“Effective technical communication is honest, clear, accurate, comprehensive, accessible, concise, professional in appearance, and correct.” – Mike Markel
Syllabus and Course Schedule
303 Syllabus 2018 (PDF, 957 KB).
Contains full course description, required materials, discussion of course policies, an overview of class assignments, and grading standards. Updated: March 6, 2018.
Course Schedules for Spring 2018
Updated: 29 April 2018.
Rubric (with Writing Corrections Sheet)
303 Rubric 2018 Rev3 (PDF, 256 KB).
The course rubric is based largely on Markel’s Eight Measures of Excellence (clear, comprehensive, accessible, concise, professional in appearance, correct, accurate, and honest) and Auburn University’s Chemical Engineering Department’s Technical Report Rubric. Updated: 8 April 2018.
Writing Corrections Instructions (PDF, 214 KB).
Use the rubric above to help fill out the writing corrections sheet (influenced by Laura Randazzo’s 5-Minute Essay Grading System available from Teachers Pay Teachers). Updated: 8 April 2018.
Course Description and Objectives
(Excerpts—see Course Syllabus above for full information.)
This course requires different criteria from those used in composition courses, both in teaching and in evaluating students’ work. This course emphasizes writing on scientific and technical topics, geared toward a targeted audience by the proper choice of format and writing style.
English 102. It is assumed that you have basic knowledge and skill in American English grammar, style, usage, and persuasive and expository writing (English 101 skills).
Technical writing is used in many technical and professional fields. Its goal is to accurately and concisely convey direction, explanation, or instruction to specific audiences of varying levels of technical knowledge so that each audience member clearly understands the information they need.
Since the world is increasingly dependent upon technology, good technical writing is increasingly important. This course is designed to acquaint you with the understanding and tools needed for creating and designing quality communication for the professional environment. After the successful completion of the course, students will be able to:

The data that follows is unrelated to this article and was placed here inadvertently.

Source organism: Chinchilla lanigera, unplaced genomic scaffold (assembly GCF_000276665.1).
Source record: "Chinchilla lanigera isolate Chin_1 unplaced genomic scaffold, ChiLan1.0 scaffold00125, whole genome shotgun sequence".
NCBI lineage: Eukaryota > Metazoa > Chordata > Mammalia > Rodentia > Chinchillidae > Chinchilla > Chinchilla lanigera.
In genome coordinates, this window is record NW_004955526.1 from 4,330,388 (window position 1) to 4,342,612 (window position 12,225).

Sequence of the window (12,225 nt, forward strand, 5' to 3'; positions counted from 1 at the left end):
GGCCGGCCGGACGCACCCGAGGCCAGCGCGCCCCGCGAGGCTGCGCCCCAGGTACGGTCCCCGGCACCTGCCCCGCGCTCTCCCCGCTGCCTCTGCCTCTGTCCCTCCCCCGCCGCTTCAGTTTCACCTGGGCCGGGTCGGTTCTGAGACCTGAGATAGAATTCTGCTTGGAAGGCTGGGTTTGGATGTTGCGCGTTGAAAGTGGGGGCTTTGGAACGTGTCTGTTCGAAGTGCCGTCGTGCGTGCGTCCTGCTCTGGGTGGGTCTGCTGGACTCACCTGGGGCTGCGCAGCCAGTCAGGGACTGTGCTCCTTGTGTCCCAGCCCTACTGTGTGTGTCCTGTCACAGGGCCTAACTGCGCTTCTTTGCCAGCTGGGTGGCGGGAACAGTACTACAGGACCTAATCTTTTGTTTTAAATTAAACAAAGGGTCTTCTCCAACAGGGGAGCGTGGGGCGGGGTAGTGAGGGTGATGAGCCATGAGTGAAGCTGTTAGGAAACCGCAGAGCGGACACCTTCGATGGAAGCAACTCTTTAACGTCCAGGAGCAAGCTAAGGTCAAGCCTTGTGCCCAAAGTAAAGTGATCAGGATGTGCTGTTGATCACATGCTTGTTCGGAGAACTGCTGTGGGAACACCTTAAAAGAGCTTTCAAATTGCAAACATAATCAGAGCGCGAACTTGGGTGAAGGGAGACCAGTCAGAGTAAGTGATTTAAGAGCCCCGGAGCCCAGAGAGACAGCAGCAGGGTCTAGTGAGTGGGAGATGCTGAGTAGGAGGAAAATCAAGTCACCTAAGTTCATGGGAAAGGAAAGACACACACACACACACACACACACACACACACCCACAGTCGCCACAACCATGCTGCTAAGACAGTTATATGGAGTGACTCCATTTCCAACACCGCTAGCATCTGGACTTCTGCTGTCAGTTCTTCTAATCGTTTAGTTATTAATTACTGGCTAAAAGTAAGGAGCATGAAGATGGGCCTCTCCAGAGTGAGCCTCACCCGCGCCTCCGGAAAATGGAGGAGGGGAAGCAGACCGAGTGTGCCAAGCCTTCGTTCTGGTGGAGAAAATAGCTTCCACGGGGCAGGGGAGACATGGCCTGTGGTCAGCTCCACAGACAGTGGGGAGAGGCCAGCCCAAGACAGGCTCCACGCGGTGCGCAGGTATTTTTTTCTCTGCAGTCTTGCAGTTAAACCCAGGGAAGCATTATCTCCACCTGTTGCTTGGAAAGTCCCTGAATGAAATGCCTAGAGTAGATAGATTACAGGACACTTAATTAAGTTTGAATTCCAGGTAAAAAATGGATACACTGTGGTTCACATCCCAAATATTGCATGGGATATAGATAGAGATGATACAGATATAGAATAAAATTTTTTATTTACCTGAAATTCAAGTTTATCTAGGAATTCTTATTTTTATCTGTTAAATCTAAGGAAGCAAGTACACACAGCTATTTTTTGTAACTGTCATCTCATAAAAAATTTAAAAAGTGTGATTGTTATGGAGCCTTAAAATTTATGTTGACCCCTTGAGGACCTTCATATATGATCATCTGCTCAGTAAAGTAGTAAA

- Communicate using Markel’s Eight Measures of Excellence: honesty, clarity, accuracy, comprehensiveness, accessibility, conciseness, professional appearance, and correctness.
- Evaluate the communication situation: audience, purpose, and context.
- Create effective professional memos, proposals, technical definitions, and reports.
- Integrate effectively visual items in technical documents,
- Understand how to analyze, incorporate, and properly attribute data from research.
- Use a cover letter, résumé, and LinkedIn profile in an effective job search.
- Continue developing life-long learning and self-editing skills.
- Use Word effectively in document design.
Expectation of Outside-of-Class Work
This is a demanding and challenging class. Writing is an involved process for any writer. At this point we expect you to be at Hard-Mode difficulty level (to use a video game analogy). You should be able to figure out some things for yourself given the right information and tools and be trusted to submit completed assignments on time. I expect ethical and professional behavior in this class.
“Easy reading is damned hard writing.” – Nathaniel Hawthorne
This class demands a high quality for ideas and for how those ideas are communicated: correct formatting is as important as correct grammar. You will not be able to throw an assignment together at the last minute and expect to pass. If you are not able or willing to devote the time and effort, I urge you to drop this class until you can.
 Includes knowledge of comparison/contrast, causal analysis, definition, and argumentation rhetorical modes.